According to a headline in a Wall Street Journal e-mail bulletin, based on IRS data, “the wealthiest 1% of Americans earned 21.2% of all national income in 2005 — a postwar record. The bottom 50% made 12.8%.”
According to the article, “academic research suggests the rich last had this high a share of total income in the 1920s.
“Scholars attribute rising inequality to several factors, including technological change that favors those with more skills, and globalization and advances in communications that enlarge the rewards available to ‘superstar’ performers whether in business, sports or entertainment.”
Meanwhile, “The data highlight the political challenge facing Mr. Bush and the Republican contenders for president. They have sought to play up the strength of the economy since 2003 and low unemployment, and the role of Mr. Bush’s tax cuts in both. But many Americans think the economy is in or near a recession. The IRS data show that the median tax filer’s income — half earn less than the median, half earn more — fell 2% between 2000 and 2005 when adjusted for inflation, to $30,881. At the same time, the income level for the tax filer just inside the top 1% grew 3%, to $364,657.”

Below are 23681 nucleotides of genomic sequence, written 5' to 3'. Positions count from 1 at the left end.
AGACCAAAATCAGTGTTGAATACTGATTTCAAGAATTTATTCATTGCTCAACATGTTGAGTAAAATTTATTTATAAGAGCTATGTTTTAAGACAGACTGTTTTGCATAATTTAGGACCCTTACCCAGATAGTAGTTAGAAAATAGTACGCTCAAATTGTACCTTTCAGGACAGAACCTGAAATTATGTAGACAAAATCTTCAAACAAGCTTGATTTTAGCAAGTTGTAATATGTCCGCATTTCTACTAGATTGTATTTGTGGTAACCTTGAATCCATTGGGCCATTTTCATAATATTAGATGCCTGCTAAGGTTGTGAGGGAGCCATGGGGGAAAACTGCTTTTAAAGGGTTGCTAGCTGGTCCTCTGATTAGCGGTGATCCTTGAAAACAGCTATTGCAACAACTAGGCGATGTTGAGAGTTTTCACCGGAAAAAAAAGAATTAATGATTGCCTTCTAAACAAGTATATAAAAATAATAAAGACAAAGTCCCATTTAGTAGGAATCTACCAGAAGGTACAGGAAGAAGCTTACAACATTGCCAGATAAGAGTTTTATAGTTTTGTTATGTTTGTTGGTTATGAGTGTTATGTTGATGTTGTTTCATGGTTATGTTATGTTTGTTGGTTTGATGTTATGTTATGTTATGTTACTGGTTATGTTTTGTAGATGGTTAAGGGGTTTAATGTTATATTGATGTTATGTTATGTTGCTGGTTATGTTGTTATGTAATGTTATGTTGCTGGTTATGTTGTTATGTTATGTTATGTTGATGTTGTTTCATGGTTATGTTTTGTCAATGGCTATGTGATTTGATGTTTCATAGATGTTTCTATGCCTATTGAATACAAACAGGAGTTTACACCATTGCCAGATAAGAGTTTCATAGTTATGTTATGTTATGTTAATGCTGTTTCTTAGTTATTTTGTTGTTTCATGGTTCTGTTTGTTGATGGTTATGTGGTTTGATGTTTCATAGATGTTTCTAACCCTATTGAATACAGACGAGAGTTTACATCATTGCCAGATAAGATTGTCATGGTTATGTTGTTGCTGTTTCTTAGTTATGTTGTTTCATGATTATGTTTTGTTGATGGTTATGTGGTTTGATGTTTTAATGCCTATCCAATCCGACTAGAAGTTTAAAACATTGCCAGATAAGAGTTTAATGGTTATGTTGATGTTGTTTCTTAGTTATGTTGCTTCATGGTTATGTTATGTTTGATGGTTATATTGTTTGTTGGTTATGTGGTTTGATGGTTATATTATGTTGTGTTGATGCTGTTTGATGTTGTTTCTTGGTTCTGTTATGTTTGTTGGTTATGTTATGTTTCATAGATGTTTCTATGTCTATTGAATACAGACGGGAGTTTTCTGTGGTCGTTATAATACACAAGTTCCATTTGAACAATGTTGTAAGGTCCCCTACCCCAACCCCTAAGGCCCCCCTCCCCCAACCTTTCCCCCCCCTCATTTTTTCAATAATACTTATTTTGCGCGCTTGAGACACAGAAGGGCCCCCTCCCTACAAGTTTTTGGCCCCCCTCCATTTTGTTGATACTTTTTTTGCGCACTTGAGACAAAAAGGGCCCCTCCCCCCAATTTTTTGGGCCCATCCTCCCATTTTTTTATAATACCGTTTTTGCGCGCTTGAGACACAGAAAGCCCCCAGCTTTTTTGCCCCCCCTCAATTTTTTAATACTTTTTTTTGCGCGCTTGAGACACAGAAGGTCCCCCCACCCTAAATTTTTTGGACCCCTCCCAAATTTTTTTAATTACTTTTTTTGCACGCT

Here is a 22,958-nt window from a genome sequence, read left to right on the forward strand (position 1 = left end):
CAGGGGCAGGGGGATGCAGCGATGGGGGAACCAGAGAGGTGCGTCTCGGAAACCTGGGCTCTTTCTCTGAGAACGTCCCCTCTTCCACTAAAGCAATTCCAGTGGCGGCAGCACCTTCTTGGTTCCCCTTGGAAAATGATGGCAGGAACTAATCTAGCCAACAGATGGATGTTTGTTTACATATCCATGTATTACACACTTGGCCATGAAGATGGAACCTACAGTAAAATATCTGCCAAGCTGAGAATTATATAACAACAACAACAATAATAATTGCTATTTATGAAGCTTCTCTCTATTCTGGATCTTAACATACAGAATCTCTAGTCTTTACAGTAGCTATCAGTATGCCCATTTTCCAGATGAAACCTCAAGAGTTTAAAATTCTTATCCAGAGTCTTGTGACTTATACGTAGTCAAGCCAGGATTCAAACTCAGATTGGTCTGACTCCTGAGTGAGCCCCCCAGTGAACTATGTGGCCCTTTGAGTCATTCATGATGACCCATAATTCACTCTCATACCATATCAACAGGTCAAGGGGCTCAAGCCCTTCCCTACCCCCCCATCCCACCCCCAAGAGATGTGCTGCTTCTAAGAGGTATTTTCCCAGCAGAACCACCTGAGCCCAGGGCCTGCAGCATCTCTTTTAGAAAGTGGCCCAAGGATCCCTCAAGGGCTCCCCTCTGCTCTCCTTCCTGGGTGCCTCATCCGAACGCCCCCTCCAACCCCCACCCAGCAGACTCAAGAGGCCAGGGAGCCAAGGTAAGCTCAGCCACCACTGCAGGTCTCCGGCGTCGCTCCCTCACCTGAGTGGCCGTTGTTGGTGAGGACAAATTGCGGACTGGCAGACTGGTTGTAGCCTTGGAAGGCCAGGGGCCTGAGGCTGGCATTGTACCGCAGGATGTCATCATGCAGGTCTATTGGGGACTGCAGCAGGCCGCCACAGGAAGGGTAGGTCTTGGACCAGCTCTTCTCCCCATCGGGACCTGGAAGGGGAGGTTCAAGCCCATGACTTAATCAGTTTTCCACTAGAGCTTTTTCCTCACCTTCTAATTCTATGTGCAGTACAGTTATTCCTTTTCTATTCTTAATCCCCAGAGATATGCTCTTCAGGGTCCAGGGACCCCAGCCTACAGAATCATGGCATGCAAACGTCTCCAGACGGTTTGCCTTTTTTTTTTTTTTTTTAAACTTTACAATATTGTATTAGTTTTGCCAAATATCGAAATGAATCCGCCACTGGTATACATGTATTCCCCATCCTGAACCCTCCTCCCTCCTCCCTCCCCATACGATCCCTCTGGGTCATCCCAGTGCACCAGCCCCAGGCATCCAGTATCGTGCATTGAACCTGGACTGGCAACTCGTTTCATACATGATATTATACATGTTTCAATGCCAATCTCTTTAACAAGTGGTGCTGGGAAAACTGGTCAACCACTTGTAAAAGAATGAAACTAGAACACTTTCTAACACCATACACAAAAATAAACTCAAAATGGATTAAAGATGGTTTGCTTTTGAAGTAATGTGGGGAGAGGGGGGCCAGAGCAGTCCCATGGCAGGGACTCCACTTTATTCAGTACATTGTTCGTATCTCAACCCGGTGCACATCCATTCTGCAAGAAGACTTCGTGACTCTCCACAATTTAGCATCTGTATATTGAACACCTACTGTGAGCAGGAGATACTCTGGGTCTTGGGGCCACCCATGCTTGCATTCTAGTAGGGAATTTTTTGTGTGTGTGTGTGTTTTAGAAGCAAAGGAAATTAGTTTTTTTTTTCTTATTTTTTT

What we don’t know from this article is how many people are working multiple jobs to accumulate even this relatively low income, or how many do so without benefits, such as health care or paid vacation. We don’t know how many do so with no hope of advancement or how many do so and spend most of their income on rent. For this, we need an article on Alternet, which describes working class prospects:
While the Bush administration and others on the right try to paint Americans’ growing economic insecurity as some sort of irrational manifestation of the Zeitgeist — a common claim is that the economy is going gang-busters but people are too down about the mess in Iraq to notice — the truth is that stagnating wages and rising costs for housing, food, healthcare and gas are driving working America’s pessimism. As one participant who hadn’t seen a raise in some time put it, “There’s no progress. There’s no option. No more salary. That’s it. We’re static there. We all [have a] fear of being dismissed … if you leave there’s like ten people in line waiting to get your job.”
Healthcare and retirement security are both key issues for working people that the business class in D.C. dance around but never address. Two-thirds of those surveyed said that they are either now or have recently been without health insurance, and more than half believe that they will retire at a later age than they had planned just five years ago.
And things are only getting worse. Economic security is decreasing. Intergenerational mobility, a measure of the economic prospects between generation, is decreasing, meaning that today’s children have less opportunity to do better than their parents.